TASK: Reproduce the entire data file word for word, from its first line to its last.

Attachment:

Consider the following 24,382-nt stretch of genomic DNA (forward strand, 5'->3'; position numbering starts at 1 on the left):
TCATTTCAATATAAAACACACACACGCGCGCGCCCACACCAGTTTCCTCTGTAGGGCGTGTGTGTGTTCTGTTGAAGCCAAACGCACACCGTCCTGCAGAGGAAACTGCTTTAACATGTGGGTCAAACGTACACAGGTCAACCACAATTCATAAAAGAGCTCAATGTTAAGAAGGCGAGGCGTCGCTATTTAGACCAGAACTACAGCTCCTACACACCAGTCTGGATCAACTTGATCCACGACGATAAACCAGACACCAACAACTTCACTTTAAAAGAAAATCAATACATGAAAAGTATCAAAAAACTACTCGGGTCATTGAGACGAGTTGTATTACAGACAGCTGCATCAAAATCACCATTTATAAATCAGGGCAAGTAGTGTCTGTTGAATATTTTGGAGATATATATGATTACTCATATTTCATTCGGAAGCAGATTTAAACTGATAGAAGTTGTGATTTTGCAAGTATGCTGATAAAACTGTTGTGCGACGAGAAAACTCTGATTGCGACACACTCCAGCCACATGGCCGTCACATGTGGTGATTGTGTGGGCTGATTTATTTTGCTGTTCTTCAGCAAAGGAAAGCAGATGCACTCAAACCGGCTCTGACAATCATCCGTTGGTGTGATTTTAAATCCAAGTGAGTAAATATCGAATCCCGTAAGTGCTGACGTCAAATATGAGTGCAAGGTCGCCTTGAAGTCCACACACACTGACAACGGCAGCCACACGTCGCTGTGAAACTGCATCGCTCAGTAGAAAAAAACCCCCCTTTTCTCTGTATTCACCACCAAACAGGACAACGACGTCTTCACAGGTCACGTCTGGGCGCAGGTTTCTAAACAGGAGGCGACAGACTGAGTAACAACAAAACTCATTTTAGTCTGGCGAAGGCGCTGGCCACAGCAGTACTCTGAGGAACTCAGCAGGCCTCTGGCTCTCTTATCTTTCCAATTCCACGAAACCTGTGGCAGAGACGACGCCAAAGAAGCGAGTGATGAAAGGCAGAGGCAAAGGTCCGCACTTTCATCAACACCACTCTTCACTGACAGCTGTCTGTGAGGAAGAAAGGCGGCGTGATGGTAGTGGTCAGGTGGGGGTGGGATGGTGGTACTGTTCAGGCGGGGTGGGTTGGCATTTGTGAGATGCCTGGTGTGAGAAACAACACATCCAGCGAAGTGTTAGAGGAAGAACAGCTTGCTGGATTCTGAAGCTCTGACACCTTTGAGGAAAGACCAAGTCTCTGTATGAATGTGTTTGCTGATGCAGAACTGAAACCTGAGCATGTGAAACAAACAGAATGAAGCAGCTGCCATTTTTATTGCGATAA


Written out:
Consider the following 24,382-nt stretch of genomic DNA (forward strand, 5'->3'; position numbering starts at 1 on the left):
TCATTTCAATATAAAACACACACACGCGCGCGCCCACACCAGTTTCCTCTGTAGGGCGTGTGTGTGTTCTGTTGAAGCCAAACGCACACCGTCCTGCAGAGGAAACTGCTTTAACATGTGGGTCAAACGTACACAGGTCAACCACAATTCATAAAAGAGCTCAATGTTAAGAAGGCGAGGCGTCGCTATTTAGACCAGAACTACAGCTCCTACACACCAGTCTGGATCAACTTGATCCACGACGATAAACCAGACACCAACAACTTCACTTTAAAAGAAAATCAATACATGAAAAGTATCAAAAAACTACTCGGGTCATTGAGACGAGTTGTATTACAGACAGCTGCATCAAAATCACCATTTATAAATCAGGGCAAGTAGTGTCTGTTGAATATTTTGGAGATATATATGATTACTCATATTTCATTCGGAAGCAGATTTAAACTGATAGAAGTTGTGATTTTGCAAGTATGCTGATAAAACTGTTGTGCGACGAGAAAACTCTGATTGCGACACACTCCAGCCACATGGCCGTCACATGTGGTGATTGTGTGGGCTGATTTATTTTGCTGTTCTTCAGCAAAGGAAAGCAGATGCACTCAAACCGGCTCTGACAATCATCCGTTGGTGTGATTTTAAATCCAAGTGAGTAAATATCGAATCCCGTAAGTGCTGACGTCAAATATGAGTGCAAGGTCGCCTTGAAGTCCACACACACTGACAACGGCAGCCACACGTCGCTGTGAAACTGCATCGCTCAGTAGAAAAAAACCCCCCTTTTCTCTGTATTCACCACCAAACAGGACAACGACGTCTTCACAGGTCACGTCTGGGCGCAGGTTTCTAAACAGGAGGCGACAGACTGAGTAACAACAAAACTCATTTTAGTCTGGCGAAGGCGCTGGCCACAGCAGTACTCTGAGGAACTCAGCAGGCCTCTGGCTCTCTTATCTTTCCAATTCCACGAAACCTGTGGCAGAGACGACGCCAAAGAAGCGAGTGATGAAAGGCAGAGGCAAAGGTCCGCACTTTCATCAACACCACTCTTCACTGACAGCTGTCTGTGAGGAAGAAAGGCGGCGTGATGGTAGTGGTCAGGTGGGGGTGGGATGGTGGTACTGTTCAGGCGGGGTGGGTTGGCATTTGTGAGATGCCTGGTGTGAGAAACAACACATCCAGCGAAGTGTTAGAGGAAGAACAGCTTGCTGGATTCTGAAGCTCTGACACCTTTGAGGAAAGACCAAGTCTCTGTATGAATGTGTTTGCTGATGCAGAACTGAAACCTGAGCATGTGAAACAAACAGAATGAAGCAGCTGCCATTTTTATTGCGATAA